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Alex Jones: 'I 110 percent believe what I stand for’

5:35 p.m. update: Alex Jones’ testimony at the child custody trial in downtown Austin has been pushed into Wednesday.

Following opening statements on behalf of Alex Jones, the well-known Austin-based broadcaster and provocateur, and his ex-wife, Kelly Jones, the rest of the day was consumed with the testimony and examination of two Austin psychologists who were involved in the case: Allison Wilcox, who was the guardian ad litem, assigned by the court to look out for the interests of the children in the divorce, and Alissa Sherry, who was the case manager for the treatment team.

While Alex Jones did not get to testify Tuesday, he did express himself overnight in an Infowars video that seemed to contradict his legal team’s strategy of suggesting that his on-air persona is a part he plays and not an indication of what kind of father he is.

“They’ve got articles out today that say I’m a fake, all of this other crap. Total bull,” Jones said.

“The media is deceiving everywhere,” Jones said. “I 110 percent believe what I stand for.”

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Earlier: Alex Jones’ attorney presented the Austin broadcaster as a great father and Kelly Jones as an unfit, emotionally unstable mother, during opening statements of the Jones’ child custody trial Tuesday.

But Kelly Jones’ attorney presented her as a loving mother undermined by an ex-husband who turned their three children against her, instructing them to tape her for incriminating evidence.

David Minton, the Austin attorney who gave the opening statement on behalf of Alex Jones, also dismissed the notion that Jones brought his volatile Infowars persona home with him.

Minton described Alex Jones’ performance on Infowars as a mix of humor, “bombasity,” sarcasm and wit.

“That’s what he does for a living,” Minton said.

READ: In Travis County custody case, jury will search for real Alex Jones

But, Minton said of the idea that Jones would come home and feed his children Infowars: “Nothing could be more wrong. You will hear that from Alex Jones today.”

Minton said that the couple had agreed in their 2015 divorce settlement that Alex Jones would be the primary parent and Kelly Jones would have very limited supervised visits, but with the possibility of earning with her behavior an even split of the children’s time. But, he said, her unstable behavior did not earn it.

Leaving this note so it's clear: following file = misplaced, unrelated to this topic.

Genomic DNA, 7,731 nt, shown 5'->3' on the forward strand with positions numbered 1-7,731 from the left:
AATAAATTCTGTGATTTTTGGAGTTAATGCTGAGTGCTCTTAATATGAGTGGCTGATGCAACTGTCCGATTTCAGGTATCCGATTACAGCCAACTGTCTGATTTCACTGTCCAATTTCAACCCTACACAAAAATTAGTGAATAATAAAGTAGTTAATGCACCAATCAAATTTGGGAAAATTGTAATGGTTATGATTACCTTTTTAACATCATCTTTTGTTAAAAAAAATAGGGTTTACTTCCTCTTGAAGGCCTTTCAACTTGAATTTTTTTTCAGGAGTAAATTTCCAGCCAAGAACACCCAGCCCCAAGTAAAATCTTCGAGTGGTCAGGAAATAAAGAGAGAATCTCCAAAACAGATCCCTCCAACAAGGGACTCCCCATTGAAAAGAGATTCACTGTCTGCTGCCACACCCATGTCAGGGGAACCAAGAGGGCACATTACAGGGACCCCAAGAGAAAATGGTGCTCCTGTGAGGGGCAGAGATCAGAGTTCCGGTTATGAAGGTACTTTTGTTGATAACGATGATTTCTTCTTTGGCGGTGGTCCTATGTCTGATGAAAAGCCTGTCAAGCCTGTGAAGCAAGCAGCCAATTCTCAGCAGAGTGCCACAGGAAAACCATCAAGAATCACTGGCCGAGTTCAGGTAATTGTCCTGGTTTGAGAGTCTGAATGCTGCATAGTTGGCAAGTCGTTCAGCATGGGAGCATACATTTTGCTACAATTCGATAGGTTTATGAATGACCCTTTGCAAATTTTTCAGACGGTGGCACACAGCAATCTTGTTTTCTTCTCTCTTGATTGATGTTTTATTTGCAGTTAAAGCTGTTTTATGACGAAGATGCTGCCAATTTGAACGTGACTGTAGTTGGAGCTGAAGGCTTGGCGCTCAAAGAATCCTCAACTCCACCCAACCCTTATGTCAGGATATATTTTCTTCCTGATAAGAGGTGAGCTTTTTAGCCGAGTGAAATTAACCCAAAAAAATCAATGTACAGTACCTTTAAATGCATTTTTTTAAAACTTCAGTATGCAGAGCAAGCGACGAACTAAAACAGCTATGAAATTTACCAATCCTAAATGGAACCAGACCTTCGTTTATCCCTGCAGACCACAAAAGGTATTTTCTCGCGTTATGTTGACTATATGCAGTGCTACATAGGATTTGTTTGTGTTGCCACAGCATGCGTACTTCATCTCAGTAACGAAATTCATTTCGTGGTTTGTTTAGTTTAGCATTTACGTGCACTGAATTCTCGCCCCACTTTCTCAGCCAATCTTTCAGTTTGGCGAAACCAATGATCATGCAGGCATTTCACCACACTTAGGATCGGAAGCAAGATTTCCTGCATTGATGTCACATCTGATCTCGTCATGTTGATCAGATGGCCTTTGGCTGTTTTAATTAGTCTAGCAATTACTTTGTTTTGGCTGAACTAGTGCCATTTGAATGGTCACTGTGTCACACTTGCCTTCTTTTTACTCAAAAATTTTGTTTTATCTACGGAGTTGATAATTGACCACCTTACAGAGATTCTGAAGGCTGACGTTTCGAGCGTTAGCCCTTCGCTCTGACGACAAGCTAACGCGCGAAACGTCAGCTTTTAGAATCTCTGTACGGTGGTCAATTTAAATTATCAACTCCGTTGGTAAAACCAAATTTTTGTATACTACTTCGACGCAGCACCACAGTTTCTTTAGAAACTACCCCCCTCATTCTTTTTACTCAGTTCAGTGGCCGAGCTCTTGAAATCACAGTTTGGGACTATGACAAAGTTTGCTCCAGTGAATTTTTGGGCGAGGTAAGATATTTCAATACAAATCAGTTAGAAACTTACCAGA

But Bobby Newman, who presented the opening statement for Kelly Jones, offered an utterly different picture of the relationship, presenting Kelly Jones as a devoted mother whose emotional episodes were only a consequence of trying to contend with her ex-husband’s trying to get between her and her children.

Her outbursts, Newman said, are nothing compared to the rants that Alex Jones regularly indulges in on the air.

Newman said that Alex Jones describes himself as “super-powerful” and “super-aggressive.” But Newman himself was named one of Houston’s most aggressive divorce lawyers by the Houston Chronicle, and he seemed determined to get to Jones in his opening statement.

At one point, Newman said that in deposition, Alex Jones said he couldn’t recall basic facts about kids — like their teachers’ names and classes — because, “I had a big bowl of chili for lunch.”

RELATED: What people are saying about Alex Jones

At another point, the top-dollar attorney told the jury that Jones has earned “more money than any of us can imagine.” He said he has two nannies to do everything.

Jones was clearly agitated during Newman’s opening and Newman at one point turned to Judge Orlinda Naranjo and asked, “Can you tell Mr. Jones to stop making faces and shaking his head?”

And then, a little while later, “Judge. Mr. Jones is still shaking his head.”

Naranjo admonished Jones, “Mr. Jones. No bodily comments please.”

Jones is expected to testify later in the afternoon.

Earlier: The jury has been seated. On Tuesday the Alex Jones/Kelly Jones trial begins in earnest with opening statements and the testimony of Alex Jones.

State District Judge Orlinda Naranjo may also, without the jury present, listen to some more videotapes of Alex Jones on Infowars that attorneys for Kelly Jones would like to play for the jury.